It’s not just your camera which has earned a place in your photography bag. There’s also your lenses and tripod just to start with. Here’s a list of essentials you need to have before you get started:
Lenses: zoom or a fixed focal length?
Find out what works for you – a zoom lens is obviously not a must for a family portrait (given that you can zoom in and out on your own two legs!) But a zoom function would allow you to be more flexible, especially if the little ones are still quick to wander away and you need to catch the moment in a hurry.
A lens with a fixed focal length (where the focal distance cannot be adjusted) is usually characterised by a better image quality, allowing a larger aperture.
The largest possible aperture: what is clearly a massive advantage in some photography areas, is perhaps not as important for a family portrait. A slightly more closed aperture is always advisable here (more on this later).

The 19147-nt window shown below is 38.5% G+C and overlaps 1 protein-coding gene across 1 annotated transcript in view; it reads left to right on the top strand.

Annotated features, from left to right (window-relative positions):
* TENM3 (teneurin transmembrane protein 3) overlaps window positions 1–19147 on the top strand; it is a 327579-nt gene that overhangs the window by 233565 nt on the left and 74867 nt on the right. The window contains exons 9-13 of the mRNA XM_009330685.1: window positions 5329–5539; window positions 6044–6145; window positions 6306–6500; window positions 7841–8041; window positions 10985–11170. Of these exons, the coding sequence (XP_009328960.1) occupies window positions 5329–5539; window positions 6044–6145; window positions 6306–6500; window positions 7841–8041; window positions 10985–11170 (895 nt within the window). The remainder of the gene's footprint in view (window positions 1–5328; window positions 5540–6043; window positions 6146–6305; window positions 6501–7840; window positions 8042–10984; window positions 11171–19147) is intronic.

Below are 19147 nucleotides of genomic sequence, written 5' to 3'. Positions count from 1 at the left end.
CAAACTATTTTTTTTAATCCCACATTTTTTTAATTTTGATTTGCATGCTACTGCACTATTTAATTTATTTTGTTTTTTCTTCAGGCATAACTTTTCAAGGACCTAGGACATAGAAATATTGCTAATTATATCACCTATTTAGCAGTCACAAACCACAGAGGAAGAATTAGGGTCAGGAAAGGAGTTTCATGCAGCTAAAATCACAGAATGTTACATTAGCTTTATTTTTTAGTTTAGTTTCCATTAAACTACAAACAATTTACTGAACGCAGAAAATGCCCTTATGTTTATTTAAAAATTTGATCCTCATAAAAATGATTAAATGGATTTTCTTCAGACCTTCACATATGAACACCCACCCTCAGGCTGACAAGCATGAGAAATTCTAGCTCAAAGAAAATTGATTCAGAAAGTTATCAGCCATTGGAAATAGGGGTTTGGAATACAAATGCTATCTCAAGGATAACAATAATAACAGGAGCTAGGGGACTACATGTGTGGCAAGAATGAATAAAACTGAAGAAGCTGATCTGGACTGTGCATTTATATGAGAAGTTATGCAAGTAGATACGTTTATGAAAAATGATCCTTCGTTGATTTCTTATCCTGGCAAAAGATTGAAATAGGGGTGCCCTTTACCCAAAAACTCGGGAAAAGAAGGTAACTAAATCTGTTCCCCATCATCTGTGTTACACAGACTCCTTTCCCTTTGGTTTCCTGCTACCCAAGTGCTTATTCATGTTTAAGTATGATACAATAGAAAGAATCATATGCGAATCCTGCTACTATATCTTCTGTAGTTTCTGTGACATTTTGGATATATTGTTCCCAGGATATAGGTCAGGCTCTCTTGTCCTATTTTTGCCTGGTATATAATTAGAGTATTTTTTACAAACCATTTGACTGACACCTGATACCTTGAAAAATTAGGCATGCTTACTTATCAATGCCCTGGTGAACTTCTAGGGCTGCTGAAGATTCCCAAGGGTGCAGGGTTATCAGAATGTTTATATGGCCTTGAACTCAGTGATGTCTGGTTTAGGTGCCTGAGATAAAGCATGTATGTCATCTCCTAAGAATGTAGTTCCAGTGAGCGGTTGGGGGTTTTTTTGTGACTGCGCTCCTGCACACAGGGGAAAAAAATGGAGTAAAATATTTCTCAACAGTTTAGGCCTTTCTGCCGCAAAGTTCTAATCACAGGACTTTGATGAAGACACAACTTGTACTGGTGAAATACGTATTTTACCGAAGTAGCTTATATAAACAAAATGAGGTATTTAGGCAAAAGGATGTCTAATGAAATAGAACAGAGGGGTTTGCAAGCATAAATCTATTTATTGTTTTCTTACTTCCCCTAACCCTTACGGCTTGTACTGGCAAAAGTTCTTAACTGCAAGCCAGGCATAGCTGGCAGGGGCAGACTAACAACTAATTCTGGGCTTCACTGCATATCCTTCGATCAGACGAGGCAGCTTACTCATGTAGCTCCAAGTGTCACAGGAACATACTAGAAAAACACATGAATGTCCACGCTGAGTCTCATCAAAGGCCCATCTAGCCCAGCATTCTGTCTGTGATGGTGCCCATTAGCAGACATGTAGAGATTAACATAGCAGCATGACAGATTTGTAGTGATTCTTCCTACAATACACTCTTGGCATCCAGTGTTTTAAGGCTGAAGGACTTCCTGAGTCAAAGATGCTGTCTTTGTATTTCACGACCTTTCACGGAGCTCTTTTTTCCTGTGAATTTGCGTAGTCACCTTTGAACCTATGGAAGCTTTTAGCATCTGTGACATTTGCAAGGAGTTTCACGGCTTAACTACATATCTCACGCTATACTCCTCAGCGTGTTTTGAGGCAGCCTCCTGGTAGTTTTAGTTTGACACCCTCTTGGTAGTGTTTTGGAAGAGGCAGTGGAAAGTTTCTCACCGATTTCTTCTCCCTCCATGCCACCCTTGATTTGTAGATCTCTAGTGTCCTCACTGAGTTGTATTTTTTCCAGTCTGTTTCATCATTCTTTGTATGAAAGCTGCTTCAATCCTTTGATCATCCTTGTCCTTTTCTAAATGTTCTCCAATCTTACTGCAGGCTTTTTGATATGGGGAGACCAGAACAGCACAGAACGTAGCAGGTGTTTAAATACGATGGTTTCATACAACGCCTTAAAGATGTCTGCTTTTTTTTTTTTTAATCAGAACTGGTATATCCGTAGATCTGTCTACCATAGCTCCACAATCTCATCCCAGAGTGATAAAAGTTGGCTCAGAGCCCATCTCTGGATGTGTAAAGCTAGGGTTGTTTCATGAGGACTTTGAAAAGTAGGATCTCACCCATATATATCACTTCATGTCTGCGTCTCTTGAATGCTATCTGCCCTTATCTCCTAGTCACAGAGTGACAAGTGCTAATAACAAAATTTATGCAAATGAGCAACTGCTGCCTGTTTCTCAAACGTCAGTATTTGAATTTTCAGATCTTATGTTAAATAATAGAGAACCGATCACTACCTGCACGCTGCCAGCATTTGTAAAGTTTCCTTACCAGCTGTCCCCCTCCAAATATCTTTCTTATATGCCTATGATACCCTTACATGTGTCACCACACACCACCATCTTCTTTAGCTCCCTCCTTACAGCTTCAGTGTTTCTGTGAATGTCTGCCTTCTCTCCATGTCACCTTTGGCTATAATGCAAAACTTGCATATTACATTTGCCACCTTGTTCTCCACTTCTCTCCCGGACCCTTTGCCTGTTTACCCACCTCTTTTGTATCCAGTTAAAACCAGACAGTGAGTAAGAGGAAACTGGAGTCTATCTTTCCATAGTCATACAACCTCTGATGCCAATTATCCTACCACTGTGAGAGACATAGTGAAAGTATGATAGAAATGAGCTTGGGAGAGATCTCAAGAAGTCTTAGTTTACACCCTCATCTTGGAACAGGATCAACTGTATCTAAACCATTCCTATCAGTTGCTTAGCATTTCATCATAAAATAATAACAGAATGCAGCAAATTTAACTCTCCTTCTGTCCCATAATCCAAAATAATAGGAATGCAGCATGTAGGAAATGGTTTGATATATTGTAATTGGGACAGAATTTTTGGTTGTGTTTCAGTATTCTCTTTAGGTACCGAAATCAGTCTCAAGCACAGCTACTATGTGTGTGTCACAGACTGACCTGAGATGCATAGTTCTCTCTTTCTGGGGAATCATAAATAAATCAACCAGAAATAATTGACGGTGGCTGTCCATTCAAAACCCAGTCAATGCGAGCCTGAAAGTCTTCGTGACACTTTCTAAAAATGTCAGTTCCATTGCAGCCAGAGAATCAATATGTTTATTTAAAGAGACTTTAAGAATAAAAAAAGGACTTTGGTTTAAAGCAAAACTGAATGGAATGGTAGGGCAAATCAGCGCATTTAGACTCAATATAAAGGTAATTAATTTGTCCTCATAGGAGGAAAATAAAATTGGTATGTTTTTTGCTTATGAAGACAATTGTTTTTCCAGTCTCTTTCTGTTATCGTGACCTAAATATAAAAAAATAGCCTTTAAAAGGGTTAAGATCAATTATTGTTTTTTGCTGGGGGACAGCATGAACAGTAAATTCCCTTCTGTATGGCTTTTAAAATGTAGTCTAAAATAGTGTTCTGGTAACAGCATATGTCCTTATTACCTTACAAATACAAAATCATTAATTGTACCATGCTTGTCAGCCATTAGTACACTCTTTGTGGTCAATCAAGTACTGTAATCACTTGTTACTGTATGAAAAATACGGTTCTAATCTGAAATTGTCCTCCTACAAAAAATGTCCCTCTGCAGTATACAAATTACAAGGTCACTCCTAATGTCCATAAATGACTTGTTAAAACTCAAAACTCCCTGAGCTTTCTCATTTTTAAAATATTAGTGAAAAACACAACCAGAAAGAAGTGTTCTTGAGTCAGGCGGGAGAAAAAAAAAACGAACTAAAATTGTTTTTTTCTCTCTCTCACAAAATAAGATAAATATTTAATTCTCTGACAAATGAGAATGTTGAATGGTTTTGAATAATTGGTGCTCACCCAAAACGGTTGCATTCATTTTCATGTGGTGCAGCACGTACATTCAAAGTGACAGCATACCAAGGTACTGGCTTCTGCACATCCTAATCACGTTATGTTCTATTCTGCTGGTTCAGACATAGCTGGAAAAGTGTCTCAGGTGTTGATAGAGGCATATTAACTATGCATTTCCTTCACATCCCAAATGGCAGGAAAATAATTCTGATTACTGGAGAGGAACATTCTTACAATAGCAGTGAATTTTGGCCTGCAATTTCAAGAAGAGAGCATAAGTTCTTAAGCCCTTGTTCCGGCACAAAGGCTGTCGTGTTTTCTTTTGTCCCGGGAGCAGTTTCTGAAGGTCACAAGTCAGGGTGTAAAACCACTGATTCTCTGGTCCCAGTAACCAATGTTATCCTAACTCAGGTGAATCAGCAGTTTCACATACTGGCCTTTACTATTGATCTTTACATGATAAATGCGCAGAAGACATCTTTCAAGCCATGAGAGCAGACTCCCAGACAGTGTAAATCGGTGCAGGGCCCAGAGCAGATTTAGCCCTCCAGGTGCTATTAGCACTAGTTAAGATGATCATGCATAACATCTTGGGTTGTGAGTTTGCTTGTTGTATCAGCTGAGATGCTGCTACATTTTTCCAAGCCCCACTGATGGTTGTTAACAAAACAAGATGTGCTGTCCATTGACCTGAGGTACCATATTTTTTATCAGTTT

Need more on mastering the zoom? Look no further!
A family can be made up of just a few members, a small town, or anything in between, so… obviously you’ll need a wide-angle lens for a bigger family so that you can fit everyone in the shot. Especially if there’s not a whole lot of space available. This is a good reason to get out a wide-angle lens. But remember: some distortions may appear in your photo when using a wide-angle lens.
Lenses with a longer focal distance are more flattering. While wide-angle lenses can lead to distorted photos, this doesn’t happen to photos taken using a longer focal distance lens. They also handily capture a blurry background (which can be very useful for portraits). But even for this – make sure to check out the location in advance, as there may not be enough space at the location to use a long focal distance.
When you’re not working with an assistant (which most of us aren’t) then you absolutely need a place to set up your flash. The best tripod for a family photo will be portable and robust, just as it is for wedding photos. As a family photographer, you don’t need to have a tripod for your camera, since you’ll mostly be working with short shutter speed.
Other accessories for the perfect family photo